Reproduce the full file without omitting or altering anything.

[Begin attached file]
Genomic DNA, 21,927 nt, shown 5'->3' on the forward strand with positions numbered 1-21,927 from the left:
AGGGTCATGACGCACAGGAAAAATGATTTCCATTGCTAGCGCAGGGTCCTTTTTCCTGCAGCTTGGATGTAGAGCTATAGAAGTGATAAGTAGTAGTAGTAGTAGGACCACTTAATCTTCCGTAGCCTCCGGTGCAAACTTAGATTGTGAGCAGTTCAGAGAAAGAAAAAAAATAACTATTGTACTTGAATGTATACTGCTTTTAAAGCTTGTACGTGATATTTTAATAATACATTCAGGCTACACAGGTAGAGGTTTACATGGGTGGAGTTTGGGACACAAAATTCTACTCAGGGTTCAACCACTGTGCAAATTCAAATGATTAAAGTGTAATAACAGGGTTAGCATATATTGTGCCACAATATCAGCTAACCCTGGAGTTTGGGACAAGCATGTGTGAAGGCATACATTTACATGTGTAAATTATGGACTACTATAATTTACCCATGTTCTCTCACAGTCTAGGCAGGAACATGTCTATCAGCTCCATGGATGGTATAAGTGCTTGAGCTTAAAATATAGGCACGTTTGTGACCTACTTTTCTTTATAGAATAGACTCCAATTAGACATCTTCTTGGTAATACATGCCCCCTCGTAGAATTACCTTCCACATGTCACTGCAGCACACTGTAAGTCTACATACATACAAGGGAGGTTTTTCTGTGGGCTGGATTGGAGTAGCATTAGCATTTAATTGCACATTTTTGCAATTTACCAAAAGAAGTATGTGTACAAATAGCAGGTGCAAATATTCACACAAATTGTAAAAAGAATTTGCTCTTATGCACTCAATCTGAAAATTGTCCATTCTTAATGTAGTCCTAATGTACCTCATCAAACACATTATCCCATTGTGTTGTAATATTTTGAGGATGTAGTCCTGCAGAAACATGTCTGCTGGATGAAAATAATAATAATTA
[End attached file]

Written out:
Genomic DNA, 21,927 nt, shown 5'->3' on the forward strand with positions numbered 1-21,927 from the left:
AGGGTCATGACGCACAGGAAAAATGATTTCCATTGCTAGCGCAGGGTCCTTTTTCCTGCAGCTTGGATGTAGAGCTATAGAAGTGATAAGTAGTAGTAGTAGTAGGACCACTTAATCTTCCGTAGCCTCCGGTGCAAACTTAGATTGTGAGCAGTTCAGAGAAAGAAAAAAAATAACTATTGTACTTGAATGTATACTGCTTTTAAAGCTTGTACGTGATATTTTAATAATACATTCAGGCTACACAGGTAGAGGTTTACATGGGTGGAGTTTGGGACACAAAATTCTACTCAGGGTTCAACCACTGTGCAAATTCAAATGATTAAAGTGTAATAACAGGGTTAGCATATATTGTGCCACAATATCAGCTAACCCTGGAGTTTGGGACAAGCATGTGTGAAGGCATACATTTACATGTGTAAATTATGGACTACTATAATTTACCCATGTTCTCTCACAGTCTAGGCAGGAACATGTCTATCAGCTCCATGGATGGTATAAGTGCTTGAGCTTAAAATATAGGCACGTTTGTGACCTACTTTTCTTTATAGAATAGACTCCAATTAGACATCTTCTTGGTAATACATGCCCCCTCGTAGAATTACCTTCCACATGTCACTGCAGCACACTGTAAGTCTACATACATACAAGGGAGGTTTTTCTGTGGGCTGGATTGGAGTAGCATTAGCATTTAATTGCACATTTTTGCAATTTACCAAAAGAAGTATGTGTACAAATAGCAGGTGCAAATATTCACACAAATTGTAAAAAGAATTTGCTCTTATGCACTCAATCTGAAAATTGTCCATTCTTAATGTAGTCCTAATGTACCTCATCAAACACATTATCCCATTGTGTTGTAATATTTTGAGGATGTAGTCCTGCAGAAACATGTCTGCTGGATGAAAATAATAATAATTA